Gerardo Goldwasser

08.12.23 - 02.04.24

Fotografías: Lina M. Etchesuri

I believe that all weapons are disastrous. I am a pacifist.
I’m not crazy. I believe that no war is justified.
There are no victories, there are only defeats.
Every victory is a defeat from the moment one man kills another.
Jorge Luis Borges

In 2022, from Uruguay, Gerardo Goldwasser’s work proposed at the 59th Venice Biennale for the whole world a critical reflection that brings to the foreground a basic but complex aspect of human societies: the ways of disguising and exhibiting bodies, of disciplining and distinguishing them. The issue raised by his work refers to the ways in which human beings conceive themselves as personae by constructing their appearance, their way of coming on stage every day of their lives: the etymology of the concept refers to classical theater, “actor’s mask” would be its first meaning.2 This
mask is at the origin of the culture of dressing.

Since his first solo exhibition in 1985 at the Goethe Institute in Montevideo, Goldwasser’s vast and recognized trajectory has been linked to tailoring: as a craft, as a form of drawing subject to specific rules, as a repetition, and as an institution of norms, all linked to memory and trauma traced back to his family history. His work is constructed on the basis of a German tailoring handbook inherited from his
grandfather, a Jewish tailor who managed to survive the Nazi concentration camp of Buchenwald thanks to his trade, making uniforms, and thus arrived in Uruguay. A constant in Goldwasser’s work is the overwhelming presence of the absence of color. In this installation for the Parque de la Memoria, the wall entirely occupied by layered black cloth cutouts and the tailor’s molds arranging every chink appear as a black nightmare that dialogues with the Monumento a las Víctimas del Terrorismo de Estado. A long series of left sleeves occupying the entrance corridor proposes a critical allusion to the will of absolute domination implicit not only in the design of the uniforms, but also in the salute of the uniformed Nazi crowds (El saludo, 2010-2023).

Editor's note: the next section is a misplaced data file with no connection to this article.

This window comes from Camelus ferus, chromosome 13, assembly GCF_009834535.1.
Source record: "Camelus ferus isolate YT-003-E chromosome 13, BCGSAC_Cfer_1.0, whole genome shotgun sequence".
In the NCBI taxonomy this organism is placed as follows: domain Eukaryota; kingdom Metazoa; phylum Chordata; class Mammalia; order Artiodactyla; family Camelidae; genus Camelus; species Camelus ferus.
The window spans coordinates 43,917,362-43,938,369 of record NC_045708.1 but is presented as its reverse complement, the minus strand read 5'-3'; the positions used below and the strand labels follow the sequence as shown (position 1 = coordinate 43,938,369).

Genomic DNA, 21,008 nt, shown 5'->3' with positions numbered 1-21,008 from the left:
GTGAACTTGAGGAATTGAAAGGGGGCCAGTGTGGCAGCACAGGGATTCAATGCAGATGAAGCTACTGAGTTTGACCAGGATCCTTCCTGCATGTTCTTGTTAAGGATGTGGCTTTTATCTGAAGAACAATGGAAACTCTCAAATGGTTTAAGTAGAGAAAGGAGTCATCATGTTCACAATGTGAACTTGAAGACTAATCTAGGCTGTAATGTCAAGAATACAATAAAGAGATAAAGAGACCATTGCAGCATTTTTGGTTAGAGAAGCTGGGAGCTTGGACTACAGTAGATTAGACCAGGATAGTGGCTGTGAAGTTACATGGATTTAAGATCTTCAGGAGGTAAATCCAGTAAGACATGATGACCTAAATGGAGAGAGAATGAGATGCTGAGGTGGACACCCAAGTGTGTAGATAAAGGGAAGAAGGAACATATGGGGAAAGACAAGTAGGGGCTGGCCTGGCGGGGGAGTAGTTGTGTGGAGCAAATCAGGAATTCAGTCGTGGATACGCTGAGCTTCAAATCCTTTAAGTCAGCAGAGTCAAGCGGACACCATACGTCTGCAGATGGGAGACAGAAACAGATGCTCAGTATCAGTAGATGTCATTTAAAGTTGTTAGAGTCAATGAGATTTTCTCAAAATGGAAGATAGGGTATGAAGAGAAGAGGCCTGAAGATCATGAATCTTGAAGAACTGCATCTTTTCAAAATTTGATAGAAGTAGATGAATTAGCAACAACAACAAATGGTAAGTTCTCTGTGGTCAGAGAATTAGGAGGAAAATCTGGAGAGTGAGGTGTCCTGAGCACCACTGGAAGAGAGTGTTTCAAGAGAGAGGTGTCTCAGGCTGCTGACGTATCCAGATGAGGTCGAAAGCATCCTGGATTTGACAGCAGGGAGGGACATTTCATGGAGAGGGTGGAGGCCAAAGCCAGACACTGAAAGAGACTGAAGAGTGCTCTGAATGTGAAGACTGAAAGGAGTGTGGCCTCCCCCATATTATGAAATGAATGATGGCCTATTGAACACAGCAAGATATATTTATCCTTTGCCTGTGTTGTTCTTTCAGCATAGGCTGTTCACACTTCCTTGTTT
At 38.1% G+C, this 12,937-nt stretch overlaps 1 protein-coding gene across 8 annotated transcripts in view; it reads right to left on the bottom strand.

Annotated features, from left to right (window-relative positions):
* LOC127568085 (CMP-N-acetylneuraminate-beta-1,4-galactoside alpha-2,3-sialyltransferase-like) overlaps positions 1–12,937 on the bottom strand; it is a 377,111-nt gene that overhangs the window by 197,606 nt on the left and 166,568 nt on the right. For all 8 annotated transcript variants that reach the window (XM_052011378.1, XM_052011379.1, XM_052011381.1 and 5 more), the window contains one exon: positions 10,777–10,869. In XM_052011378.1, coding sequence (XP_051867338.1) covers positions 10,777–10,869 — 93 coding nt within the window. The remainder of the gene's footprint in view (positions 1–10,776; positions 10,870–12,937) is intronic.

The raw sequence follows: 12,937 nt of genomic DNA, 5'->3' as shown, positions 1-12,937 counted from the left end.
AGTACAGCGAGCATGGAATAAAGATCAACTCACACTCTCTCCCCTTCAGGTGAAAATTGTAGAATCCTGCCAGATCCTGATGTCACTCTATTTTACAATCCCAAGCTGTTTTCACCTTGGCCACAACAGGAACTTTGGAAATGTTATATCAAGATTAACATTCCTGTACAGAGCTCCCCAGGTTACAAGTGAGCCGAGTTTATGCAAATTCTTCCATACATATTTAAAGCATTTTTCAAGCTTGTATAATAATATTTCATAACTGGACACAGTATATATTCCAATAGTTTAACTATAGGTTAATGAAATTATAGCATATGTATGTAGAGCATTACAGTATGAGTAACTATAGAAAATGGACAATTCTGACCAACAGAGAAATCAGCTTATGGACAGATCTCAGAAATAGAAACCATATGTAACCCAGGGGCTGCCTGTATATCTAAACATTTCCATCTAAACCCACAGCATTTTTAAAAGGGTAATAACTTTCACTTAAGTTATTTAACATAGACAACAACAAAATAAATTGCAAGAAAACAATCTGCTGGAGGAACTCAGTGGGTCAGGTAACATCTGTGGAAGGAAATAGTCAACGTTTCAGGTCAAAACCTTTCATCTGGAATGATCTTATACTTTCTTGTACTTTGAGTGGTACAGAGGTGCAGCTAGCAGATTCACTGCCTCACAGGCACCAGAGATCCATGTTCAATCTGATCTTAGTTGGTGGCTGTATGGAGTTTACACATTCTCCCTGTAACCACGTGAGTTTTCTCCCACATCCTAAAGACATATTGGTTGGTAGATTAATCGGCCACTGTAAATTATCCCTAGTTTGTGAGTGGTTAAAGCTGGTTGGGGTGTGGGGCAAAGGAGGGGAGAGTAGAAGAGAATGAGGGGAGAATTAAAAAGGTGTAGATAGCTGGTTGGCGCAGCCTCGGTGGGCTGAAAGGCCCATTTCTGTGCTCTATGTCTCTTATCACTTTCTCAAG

The space of the perfectly empty room highlights the intolerable and uniformizing pressure of the molds on its walls.

In a new context of global crisis caused by climate change, post-pandemic times, the proliferation of new wars, and the danger of extinction of our species—the only one capable of extinguishing all others, of extinguishing everything—this exhibition of strong humanist and pacifist character confronts us with past and present projects that seek to transform human beings into infallible, punctual, orderly, obedient machines, builders and at the same time destroyers of everything that is not useful or disciplinable.

Gerardo Goldwasser’s Memorial is an invitation to remember and also to reflect on the doubts which pervade the sciences, the arts and the myths of our time—in black and white, as in that anonymous tailoring handbook he inherited from his grandfather, with no edition data. It also invites us to look  critically at the present and to imagine new ways of situating ourselves in a future perceived to be threatened by new wars, ideologies and uniformizing and destructive technologies.


Laura Malosetti Costa y Pablo Uribe